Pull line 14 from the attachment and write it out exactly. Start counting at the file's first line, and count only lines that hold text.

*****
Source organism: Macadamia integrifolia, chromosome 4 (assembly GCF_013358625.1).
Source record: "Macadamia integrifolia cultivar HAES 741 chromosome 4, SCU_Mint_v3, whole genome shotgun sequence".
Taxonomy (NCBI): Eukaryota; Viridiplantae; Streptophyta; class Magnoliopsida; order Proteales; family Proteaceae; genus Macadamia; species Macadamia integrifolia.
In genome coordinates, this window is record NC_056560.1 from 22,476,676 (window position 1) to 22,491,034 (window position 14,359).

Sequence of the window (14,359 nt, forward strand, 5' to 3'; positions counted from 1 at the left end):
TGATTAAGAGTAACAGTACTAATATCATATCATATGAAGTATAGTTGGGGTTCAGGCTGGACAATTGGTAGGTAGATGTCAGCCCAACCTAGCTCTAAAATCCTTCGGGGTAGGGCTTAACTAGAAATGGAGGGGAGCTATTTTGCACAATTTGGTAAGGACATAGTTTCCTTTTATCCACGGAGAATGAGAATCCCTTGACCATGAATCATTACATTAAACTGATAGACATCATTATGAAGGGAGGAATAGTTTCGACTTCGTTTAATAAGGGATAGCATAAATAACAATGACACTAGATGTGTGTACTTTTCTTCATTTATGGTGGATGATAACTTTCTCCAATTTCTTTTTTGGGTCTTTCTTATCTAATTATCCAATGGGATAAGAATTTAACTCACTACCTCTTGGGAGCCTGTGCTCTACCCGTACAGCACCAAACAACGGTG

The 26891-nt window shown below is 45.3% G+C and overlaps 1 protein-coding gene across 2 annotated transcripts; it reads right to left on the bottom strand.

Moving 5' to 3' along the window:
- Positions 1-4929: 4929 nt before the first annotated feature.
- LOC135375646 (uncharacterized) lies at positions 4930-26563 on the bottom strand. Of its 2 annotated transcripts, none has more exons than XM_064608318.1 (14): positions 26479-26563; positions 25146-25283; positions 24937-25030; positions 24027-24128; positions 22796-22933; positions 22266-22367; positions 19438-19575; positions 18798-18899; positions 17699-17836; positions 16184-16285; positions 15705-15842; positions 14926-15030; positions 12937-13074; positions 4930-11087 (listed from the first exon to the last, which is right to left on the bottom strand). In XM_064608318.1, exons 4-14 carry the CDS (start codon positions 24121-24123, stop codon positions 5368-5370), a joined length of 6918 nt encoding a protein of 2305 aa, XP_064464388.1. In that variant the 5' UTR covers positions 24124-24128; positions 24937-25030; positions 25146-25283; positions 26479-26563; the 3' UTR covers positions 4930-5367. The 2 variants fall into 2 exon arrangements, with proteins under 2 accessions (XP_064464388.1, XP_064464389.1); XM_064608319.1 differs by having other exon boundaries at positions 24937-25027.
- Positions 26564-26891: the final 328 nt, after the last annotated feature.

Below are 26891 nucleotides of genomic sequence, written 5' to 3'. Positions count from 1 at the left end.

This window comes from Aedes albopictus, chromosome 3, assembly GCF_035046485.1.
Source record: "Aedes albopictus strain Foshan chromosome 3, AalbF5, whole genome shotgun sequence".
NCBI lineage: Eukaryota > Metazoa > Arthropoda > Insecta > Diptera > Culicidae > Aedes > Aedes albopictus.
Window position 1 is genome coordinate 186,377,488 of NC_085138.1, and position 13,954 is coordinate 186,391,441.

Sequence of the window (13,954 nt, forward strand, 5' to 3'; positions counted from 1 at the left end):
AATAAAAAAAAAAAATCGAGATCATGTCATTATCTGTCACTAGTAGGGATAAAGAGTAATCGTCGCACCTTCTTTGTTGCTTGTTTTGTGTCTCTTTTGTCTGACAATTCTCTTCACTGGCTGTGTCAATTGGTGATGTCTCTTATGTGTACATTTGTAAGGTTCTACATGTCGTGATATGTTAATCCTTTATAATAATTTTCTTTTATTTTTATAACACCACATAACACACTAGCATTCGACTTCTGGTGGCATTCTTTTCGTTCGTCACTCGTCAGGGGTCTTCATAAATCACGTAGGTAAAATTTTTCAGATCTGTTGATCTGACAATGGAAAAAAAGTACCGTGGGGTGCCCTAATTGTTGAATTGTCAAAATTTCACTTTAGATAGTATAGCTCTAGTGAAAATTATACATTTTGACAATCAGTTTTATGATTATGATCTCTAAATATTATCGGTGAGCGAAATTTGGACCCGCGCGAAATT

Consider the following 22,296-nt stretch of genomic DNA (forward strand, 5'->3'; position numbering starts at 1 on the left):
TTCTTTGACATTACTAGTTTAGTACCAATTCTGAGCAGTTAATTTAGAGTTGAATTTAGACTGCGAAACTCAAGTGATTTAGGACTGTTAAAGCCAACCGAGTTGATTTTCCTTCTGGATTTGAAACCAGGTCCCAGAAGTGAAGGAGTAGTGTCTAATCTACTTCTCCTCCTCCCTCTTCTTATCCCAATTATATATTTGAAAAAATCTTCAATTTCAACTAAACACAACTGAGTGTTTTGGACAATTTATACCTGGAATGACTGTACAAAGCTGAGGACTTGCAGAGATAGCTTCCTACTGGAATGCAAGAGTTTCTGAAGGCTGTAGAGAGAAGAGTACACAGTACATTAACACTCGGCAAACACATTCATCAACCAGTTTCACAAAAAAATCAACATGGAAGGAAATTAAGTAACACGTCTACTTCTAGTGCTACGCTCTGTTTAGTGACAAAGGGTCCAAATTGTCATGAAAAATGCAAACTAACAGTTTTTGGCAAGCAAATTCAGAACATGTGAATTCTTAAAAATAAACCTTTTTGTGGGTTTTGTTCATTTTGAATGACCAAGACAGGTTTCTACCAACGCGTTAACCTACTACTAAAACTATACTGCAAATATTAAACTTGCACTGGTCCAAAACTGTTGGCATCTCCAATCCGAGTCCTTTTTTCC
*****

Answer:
Source record: "Aedes albopictus strain Foshan chromosome 3, AalbF5, whole genome shotgun sequence".